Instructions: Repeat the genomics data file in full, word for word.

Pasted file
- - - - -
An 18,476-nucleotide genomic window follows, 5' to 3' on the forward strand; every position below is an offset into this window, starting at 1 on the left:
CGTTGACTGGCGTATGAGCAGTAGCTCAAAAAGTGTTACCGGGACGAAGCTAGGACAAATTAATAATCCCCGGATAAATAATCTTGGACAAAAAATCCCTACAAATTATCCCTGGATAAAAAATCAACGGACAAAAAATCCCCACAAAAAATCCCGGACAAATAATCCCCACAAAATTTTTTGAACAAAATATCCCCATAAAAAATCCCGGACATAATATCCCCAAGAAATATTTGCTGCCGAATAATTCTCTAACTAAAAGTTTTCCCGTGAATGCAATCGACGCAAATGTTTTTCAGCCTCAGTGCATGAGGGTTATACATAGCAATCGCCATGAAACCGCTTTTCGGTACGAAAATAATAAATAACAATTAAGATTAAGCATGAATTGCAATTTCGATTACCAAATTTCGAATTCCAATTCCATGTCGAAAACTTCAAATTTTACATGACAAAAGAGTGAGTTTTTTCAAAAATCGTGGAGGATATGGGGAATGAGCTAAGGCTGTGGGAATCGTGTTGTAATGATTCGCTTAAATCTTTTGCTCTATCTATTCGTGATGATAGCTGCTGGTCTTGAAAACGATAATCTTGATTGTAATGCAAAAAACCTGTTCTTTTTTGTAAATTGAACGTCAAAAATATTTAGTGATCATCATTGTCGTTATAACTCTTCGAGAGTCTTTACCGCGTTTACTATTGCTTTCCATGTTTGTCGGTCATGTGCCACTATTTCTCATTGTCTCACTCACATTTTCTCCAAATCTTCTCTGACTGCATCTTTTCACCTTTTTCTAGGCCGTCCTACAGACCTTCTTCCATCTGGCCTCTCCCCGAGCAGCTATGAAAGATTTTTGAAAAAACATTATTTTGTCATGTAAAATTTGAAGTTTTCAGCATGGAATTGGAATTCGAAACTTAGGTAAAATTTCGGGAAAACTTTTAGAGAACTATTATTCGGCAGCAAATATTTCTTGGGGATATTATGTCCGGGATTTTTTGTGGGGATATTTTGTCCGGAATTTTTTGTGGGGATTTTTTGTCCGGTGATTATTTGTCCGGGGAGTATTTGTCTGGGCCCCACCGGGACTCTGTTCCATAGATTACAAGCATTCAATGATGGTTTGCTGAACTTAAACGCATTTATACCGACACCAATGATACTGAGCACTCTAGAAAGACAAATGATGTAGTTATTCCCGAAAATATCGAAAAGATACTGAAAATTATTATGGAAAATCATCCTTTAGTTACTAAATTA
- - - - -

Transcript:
An 18,476-nucleotide genomic window follows, 5' to 3' on the forward strand; every position below is an offset into this window, starting at 1 on the left:
CGTTGACTGGCGTATGAGCAGTAGCTCAAAAAGTGTTACCGGGACGAAGCTAGGACAAATTAATAATCCCCGGATAAATAATCTTGGACAAAAAATCCCTACAAATTATCCCTGGATAAAAAATCAACGGACAAAAAATCCCCACAAAAAATCCCGGACAAATAATCCCCACAAAATTTTTTGAACAAAATATCCCCATAAAAAATCCCGGACATAATATCCCCAAGAAATATTTGCTGCCGAATAATTCTCTAACTAAAAGTTTTCCCGTGAATGCAATCGACGCAAATGTTTTTCAGCCTCAGTGCATGAGGGTTATACATAGCAATCGCCATGAAACCGCTTTTCGGTACGAAAATAATAAATAACAATTAAGATTAAGCATGAATTGCAATTTCGATTACCAAATTTCGAATTCCAATTCCATGTCGAAAACTTCAAATTTTACATGACAAAAGAGTGAGTTTTTTCAAAAATCGTGGAGGATATGGGGAATGAGCTAAGGCTGTGGGAATCGTGTTGTAATGATTCGCTTAAATCTTTTGCTCTATCTATTCGTGATGATAGCTGCTGGTCTTGAAAACGATAATCTTGATTGTAATGCAAAAAACCTGTTCTTTTTTGTAAATTGAACGTCAAAAATATTTAGTGATCATCATTGTCGTTATAACTCTTCGAGAGTCTTTACCGCGTTTACTATTGCTTTCCATGTTTGTCGGTCATGTGCCACTATTTCTCATTGTCTCACTCACATTTTCTCCAAATCTTCTCTGACTGCATCTTTTCACCTTTTTCTAGGCCGTCCTACAGACCTTCTTCCATCTGGCCTCTCCCCGAGCAGCTATGAAAGATTTTTGAAAAAACATTATTTTGTCATGTAAAATTTGAAGTTTTCAGCATGGAATTGGAATTCGAAACTTAGGTAAAATTTCGGGAAAACTTTTAGAGAACTATTATTCGGCAGCAAATATTTCTTGGGGATATTATGTCCGGGATTTTTTGTGGGGATATTTTGTCCGGAATTTTTTGTGGGGATTTTTTGTCCGGTGATTATTTGTCCGGGGAGTATTTGTCTGGGCCCCACCGGGACTCTGTTCCATAGATTACAAGCATTCAATGATGGTTTGCTGAACTTAAACGCATTTATACCGACACCAATGATACTGAGCACTCTAGAAAGACAAATGATGTAGTTATTCCCGAAAATATCGAAAAGATACTGAAAATTATTATGGAAAATCATCCTTTAGTTACTAAATTA